Cassius Dio.

Dio's Rome, Volume 2 An Historical Narrative Originally Composed in Greek During the Reigns of Septimius Severus, Geta and Caracalla, Macrinus, Elagabalus and Alexander Severus; and Now Presented in E online

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Online LibraryCassius DioDio's Rome, Volume 2 An Historical Narrative Originally Composed in Greek During the Reigns of Septimius Severus, Geta and Caracalla, Macrinus, Elagabalus and Alexander Severus; and Now Presented in E → online text (page 2 of 30)
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Second, they pillaged even craft lying in harbors. If any one ventured
to put out against them, usually he was defeated and perished; but even
if he conquered he would be unable to capture any of the enemy by reason
of the speed of their ships. Accordingly, they would return after a
little, as if victors, to ravage and set in flames not only farms and
country districts, but also whole cities. But other places they
conciliated, so as to gain apparently friendly naval stations and winter

[-22-] As they progressed by these means it became customary for them to
go into the interior, and they did much mischief even among those who
had no sea-traffic. This is the way they treated not only those outside
of their body of allies, but the land of Italy itself. Believing that
they would obtain greater gains from that quarter and that they would
terrify all others still more, if they refused to hold their hands even
from that country, they sailed into the very harbor of Ostia, and also
of other cities in the vicinity, burned the ships and ravaged
everything. Finally, as no setback occurred, they took up their abode on
the land, disposing of whatever men they did not kill, and of the spoils
they took quite fearlessly, as if in their own territory. And though
some plundered in one region and others elsewhere, - it not being
possible for the same persons to do harm the whole length of the
sea, - they nevertheless showed such friendship one for another that they
sent money and assistance even to those entirely unknown, as if to
nearest kin. One of the largest elements in their strength was that
those who helped any of them all would honor, and those who came into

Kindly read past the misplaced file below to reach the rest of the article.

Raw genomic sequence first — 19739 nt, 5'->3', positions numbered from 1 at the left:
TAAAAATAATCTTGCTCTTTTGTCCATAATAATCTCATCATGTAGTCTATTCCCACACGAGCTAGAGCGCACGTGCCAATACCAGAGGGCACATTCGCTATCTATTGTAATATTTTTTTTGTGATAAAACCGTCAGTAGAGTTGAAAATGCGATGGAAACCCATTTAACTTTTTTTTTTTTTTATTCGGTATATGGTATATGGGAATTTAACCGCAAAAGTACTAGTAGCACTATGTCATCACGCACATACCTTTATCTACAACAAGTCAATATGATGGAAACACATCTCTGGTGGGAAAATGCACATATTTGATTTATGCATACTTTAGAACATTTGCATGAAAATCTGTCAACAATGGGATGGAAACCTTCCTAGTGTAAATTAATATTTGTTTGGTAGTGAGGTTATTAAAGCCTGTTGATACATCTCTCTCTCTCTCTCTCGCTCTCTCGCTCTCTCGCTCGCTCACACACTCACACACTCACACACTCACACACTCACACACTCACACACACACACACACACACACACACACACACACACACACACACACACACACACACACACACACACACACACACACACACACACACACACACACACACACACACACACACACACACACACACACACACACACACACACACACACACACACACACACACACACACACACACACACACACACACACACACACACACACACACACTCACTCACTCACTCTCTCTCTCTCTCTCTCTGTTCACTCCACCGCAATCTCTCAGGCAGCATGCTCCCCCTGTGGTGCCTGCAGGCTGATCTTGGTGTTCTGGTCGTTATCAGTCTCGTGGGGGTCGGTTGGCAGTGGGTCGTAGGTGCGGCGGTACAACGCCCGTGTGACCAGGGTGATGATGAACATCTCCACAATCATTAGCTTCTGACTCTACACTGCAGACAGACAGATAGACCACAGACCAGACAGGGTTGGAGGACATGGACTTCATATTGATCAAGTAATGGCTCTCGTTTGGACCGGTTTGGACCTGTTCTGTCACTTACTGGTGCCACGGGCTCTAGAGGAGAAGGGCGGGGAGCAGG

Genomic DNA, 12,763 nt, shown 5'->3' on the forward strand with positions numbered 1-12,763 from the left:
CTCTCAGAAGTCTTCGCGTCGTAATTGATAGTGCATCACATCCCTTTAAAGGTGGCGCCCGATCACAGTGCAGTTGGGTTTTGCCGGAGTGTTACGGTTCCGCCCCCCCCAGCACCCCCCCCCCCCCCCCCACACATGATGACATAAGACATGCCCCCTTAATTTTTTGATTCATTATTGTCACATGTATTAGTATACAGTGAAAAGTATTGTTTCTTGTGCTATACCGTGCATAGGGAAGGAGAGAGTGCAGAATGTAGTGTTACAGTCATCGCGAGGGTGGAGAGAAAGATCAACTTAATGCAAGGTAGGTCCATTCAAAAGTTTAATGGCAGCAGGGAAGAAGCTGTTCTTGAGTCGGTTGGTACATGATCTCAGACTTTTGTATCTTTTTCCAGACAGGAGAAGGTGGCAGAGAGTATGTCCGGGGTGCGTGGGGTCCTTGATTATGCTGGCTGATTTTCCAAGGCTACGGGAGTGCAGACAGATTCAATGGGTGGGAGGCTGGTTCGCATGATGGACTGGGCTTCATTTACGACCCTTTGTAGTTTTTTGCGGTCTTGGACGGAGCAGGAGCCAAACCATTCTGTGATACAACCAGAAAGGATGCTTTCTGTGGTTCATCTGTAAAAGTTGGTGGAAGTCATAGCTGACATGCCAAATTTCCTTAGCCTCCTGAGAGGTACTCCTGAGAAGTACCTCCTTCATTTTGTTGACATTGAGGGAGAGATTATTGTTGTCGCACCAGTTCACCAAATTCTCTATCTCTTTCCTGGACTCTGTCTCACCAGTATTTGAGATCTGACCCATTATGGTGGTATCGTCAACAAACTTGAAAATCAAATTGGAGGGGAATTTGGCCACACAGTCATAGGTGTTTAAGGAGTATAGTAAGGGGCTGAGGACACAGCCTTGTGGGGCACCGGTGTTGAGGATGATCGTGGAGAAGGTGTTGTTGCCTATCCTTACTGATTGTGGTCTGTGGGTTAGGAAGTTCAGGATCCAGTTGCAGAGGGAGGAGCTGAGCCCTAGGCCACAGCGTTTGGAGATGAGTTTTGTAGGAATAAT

collision with any of them all would despoil.

[-23-] To such an extent did the supremacy of the pirates grow that
their hostility became a matter of moment, constant, admitting no
precaution, implacable. The Romans, of course, from time to time heard
and saw a little of what was going on, inasmuch as imports in general
ceased coming in and the corn supply was shut off entirely; but they
gave no serious attention to it when they ought. On the contrary, they
would send out fleets and generals, according as they were stirred by
individual reports, but effected nothing; instead, they caused their
allies all the greater distress by these very means, until they were
finally reduced to extremities. Then at last they came together and
deliberated many days as to what steps must be taken. Wearied by the
continued dangers and noting how great and far reaching was the war
raised against them, and believing, too, that it was impossible to
assail the pirates all at once or individually, because the latter gave
mutual assistance and it was impracticable to drive them back everywhere
at once, the people fell into a dilemma and into great despair of making
any successful stroke. In the end one Aulus Gabinius, a tribune, set
forth his plan: he was either prompted by Pompey or wished to do him
some favor; certainly he was not impelled by any love of the common
welfare, for he was the vilest of men: his plan was that they should
choose from among the ex-consuls one general with full powers over all,
who should command for three years and have the use of a huge force,
with many lieutenants. He did not actually utter the name of Pompey, but
it was easy to see that if once the multitude should hear of any such
proposition, they would choose him. [-24-] So it turned out. His motion
was carried and immediately all save the senate began to favor Pompey.
That body was in favor of enduring anything whatever at the hands of the
freebooters rather than to put so great command into Pompey's hands. In
fact they came near slaying Gabinius in the very halls of the senate,
but he eluded them somehow. When the people learned the intention of the
senators they raised an uproar, going to the point of making a rush at
them as they sat assembled: and if the elders had not gotten out of the
way, the populace would without doubt have killed them. They all
scattered and secreted themselves except Gaius Piso the consul (it was
in his year and Acilius's that these events took place), who was
arrested and condemned to perish for the others; but Gabinius begged him
off. After this the leading men themselves gladly held their peace on
condition of being allowed to live, but used influence on the nine
tribunes, to have them oppose Gabinius. All of the latter, however,
except a Lucius Trebellius and Lucius Roscius, out of fear of the